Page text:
But when it came to questions, Democratic legislators pushed beyond the scope of the would-be amicus brief, asking Laxalt why he took a personal interest in the case and continuing pushing the issue, given the relatively narrow scope of the alleged state interest involved, trying to delve into the close relationship between Laxalt and the Sands. Adelson donated more than $100,000 to Laxalt and his associated political action committee through personal, family and Sands properties since 2014, and Laxalt’s former campaign manager, Robert Uithoven, is a longtime Sands lobbyist.
“It just feels like there was such a persistent push by the licensee to find a hook and an angle by which your office could intervene or someone's office could intervene,” Democratic Assemblywoman Teresa Benitez-Thompson said. “And I just sit here wondering at some point why someone just couldn’t say, ‘Stop, that’s enough. I’m not entertaining 100 different ideas on ways for you to get an angle for intervention.’”
Laxalt said that he and his deputies were only focused on the narrow section of confidentiality from the very beginning, and defended his meeting with Adelson as a regular part of duties in meeting with everyone from CEOs to “regular business folk” in determining whether or not to intervene in cases.
“This is absolutely something that I do when necessary,” he said. “It’s part of my job.”
Democratic Senate Majority Leader Aaron Ford said the conversation revealed Laxalt’s attempts at pressuring Burnett and could be reasonably interpreted as an attempt at coercion. They asked whether he gave all of his clients the personal attention he had given to an issue involving the Sands, with whom he has close ties.
“Were you advocating on behalf of the Sands in asking to get an amicus brief filed?” Ford asked at one point in the hearing. “Whose interests are being represented here?”
Laxalt — who noted there was “zero coercion” in his voice in the taped recording — said it was “crystal clear” from his testimony and the recording that he was advocating on behalf of the state, the Gaming Control Board and the industry in an attempt to preserve the state’s gaming confidentiality statute. According to Laxalt, Sands had indicated that if the board wouldn’t file an amicus brief on a broad swath of issues that they shouldn’t file it all — in contrast to the narrow brief Laxalt recommended the board file.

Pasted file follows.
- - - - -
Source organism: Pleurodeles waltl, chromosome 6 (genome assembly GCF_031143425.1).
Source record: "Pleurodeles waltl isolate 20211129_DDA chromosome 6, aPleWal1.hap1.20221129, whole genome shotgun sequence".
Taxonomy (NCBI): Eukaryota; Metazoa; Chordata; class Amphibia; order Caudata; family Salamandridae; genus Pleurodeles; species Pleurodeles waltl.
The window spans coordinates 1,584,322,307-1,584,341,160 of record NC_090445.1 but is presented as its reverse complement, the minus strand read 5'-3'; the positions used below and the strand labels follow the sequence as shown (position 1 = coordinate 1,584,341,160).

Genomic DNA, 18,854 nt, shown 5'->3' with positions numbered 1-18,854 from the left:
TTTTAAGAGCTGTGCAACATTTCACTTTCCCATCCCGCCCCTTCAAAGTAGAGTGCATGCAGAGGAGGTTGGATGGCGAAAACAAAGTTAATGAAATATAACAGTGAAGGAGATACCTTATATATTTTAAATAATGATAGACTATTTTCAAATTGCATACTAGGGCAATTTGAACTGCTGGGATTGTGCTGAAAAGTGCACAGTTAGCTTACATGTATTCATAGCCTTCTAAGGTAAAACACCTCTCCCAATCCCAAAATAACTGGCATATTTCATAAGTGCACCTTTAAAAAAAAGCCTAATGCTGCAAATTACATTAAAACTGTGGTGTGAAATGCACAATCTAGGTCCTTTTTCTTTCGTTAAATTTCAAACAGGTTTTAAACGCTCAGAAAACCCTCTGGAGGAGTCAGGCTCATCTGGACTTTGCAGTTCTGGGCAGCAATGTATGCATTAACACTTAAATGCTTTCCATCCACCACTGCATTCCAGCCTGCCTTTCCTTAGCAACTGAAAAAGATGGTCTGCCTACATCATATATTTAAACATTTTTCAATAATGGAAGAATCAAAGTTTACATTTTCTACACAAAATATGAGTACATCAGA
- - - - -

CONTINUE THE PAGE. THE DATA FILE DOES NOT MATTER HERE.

Laxalt blamed the “selective” release of information and documents related to the case for coloring a perception that his request made to Burnett was different than the advice given by his deputy attorneys general to regulators and Burnett on filing the brief.
“The wild thing about all of this is that we were all on the same page the entire time,” he said.
Bill to give Gaming Control Board its own counsel
The original basis for the hearing was to consider a bill that would give the Gaming Control Board its own legal counsel, outside the authority of the Attorney General’s Office.
Laxalt defended the current relationship between his office and the Gaming Control Board, saying that occasional public disputes were “nothing new” and that the current system worked as intended.
He said that merging the legal and regulatory functions as suggested under the bill would be unprecedented, and that it was similar to keeping a sheriff’s office and district attorney separate entities.
“Shifting the entire structure over this conversation that we now have got to read and listen to is just simply impossible to understand,” he said.
Democratic Assemblywoman Maggie Carlton, who co-chaired the committee and introduced the bill, said the simple fact that Burnett was nervous enough to feel the need to record the conversation meant legislators needed to take a look at overseeing the structure between the two regulatory bodies.
“The fact that your client was uncomfortable enough to record the conversation gives me pause,” Carlton said.